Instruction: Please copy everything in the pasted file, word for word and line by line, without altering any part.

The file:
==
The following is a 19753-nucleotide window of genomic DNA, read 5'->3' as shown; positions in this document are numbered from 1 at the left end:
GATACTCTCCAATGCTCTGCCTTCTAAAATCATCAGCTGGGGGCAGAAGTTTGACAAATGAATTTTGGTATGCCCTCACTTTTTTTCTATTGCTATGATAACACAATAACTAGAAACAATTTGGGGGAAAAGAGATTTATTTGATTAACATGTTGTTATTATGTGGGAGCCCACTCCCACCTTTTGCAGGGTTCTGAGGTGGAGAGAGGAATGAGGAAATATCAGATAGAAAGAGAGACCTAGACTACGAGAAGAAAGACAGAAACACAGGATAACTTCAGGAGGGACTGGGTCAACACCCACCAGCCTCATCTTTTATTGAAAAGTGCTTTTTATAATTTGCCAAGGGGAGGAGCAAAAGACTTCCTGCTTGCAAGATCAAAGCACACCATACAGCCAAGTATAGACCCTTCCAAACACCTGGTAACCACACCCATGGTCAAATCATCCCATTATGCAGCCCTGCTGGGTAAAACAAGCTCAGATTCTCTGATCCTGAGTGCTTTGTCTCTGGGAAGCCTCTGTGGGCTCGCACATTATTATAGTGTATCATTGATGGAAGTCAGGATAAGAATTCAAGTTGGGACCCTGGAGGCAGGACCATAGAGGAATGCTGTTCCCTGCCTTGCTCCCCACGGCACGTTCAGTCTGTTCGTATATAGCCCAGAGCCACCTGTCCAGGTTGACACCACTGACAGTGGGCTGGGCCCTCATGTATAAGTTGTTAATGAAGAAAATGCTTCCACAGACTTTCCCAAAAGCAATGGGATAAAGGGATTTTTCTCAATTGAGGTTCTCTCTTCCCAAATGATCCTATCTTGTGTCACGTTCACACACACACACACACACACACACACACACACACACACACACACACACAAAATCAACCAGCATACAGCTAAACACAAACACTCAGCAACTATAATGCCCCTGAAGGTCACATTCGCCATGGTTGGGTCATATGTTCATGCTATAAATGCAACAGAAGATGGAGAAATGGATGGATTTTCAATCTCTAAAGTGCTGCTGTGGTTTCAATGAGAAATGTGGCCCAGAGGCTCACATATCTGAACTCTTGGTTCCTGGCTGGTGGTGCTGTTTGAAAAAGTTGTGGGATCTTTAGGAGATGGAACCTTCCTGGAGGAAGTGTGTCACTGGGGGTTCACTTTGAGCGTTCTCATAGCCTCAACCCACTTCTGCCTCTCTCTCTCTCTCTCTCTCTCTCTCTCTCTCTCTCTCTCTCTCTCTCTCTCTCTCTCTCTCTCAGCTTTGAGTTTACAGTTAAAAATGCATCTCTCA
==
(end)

The following is a 19753-nucleotide window of genomic DNA, read 5'->3' as shown; positions in this document are numbered from 1 at the left end:
GATACTCTCCAATGCTCTGCCTTCTAAAATCATCAGCTGGGGGCAGAAGTTTGACAAATGAATTTTGGTATGCCCTCACTTTTTTTCTATTGCTATGATAACACAATAACTAGAAACAATTTGGGGGAAAAGAGATTTATTTGATTAACATGTTGTTATTATGTGGGAGCCCACTCCCACCTTTTGCAGGGTTCTGAGGTGGAGAGAGGAATGAGGAAATATCAGATAGAAAGAGAGACCTAGACTACGAGAAGAAAGACAGAAACACAGGATAACTTCAGGAGGGACTGGGTCAACACCCACCAGCCTCATCTTTTATTGAAAAGTGCTTTTTATAATTTGCCAAGGGGAGGAGCAAAAGACTTCCTGCTTGCAAGATCAAAGCACACCATACAGCCAAGTATAGACCCTTCCAAACACCTGGTAACCACACCCATGGTCAAATCATCCCATTATGCAGCCCTGCTGGGTAAAACAAGCTCAGATTCTCTGATCCTGAGTGCTTTGTCTCTGGGAAGCCTCTGTGGGCTCGCACATTATTATAGTGTATCATTGATGGAAGTCAGGATAAGAATTCAAGTTGGGACCCTGGAGGCAGGACCATAGAGGAATGCTGTTCCCTGCCTTGCTCCCCACGGCACGTTCAGTCTGTTCGTATATAGCCCAGAGCCACCTGTCCAGGTTGACACCACTGACAGTGGGCTGGGCCCTCATGTATAAGTTGTTAATGAAGAAAATGCTTCCACAGACTTTCCCAAAAGCAATGGGATAAAGGGATTTTTCTCAATTGAGGTTCTCTCTTCCCAAATGATCCTATCTTGTGTCACGTTCACACACACACACACACACACACACACACACACACACACACACACACACAAAATCAACCAGCATACAGCTAAACACAAACACTCAGCAACTATAATGCCCCTGAAGGTCACATTCGCCATGGTTGGGTCATATGTTCATGCTATAAATGCAACAGAAGATGGAGAAATGGATGGATTTTCAATCTCTAAAGTGCTGCTGTGGTTTCAATGAGAAATGTGGCCCAGAGGCTCACATATCTGAACTCTTGGTTCCTGGCTGGTGGTGCTGTTTGAAAAAGTTGTGGGATCTTTAGGAGATGGAACCTTCCTGGAGGAAGTGTGTCACTGGGGGTTCACTTTGAGCGTTCTCATAGCCTCAACCCACTTCTGCCTCTCTCTCTCTCTCTCTCTCTCTCTCTCTCTCTCTCTCTCTCTCTCTCTCTCTCTCTCTCTCTCAGCTTTGAGTTTACAGTTAAAAATGCATCTCTCA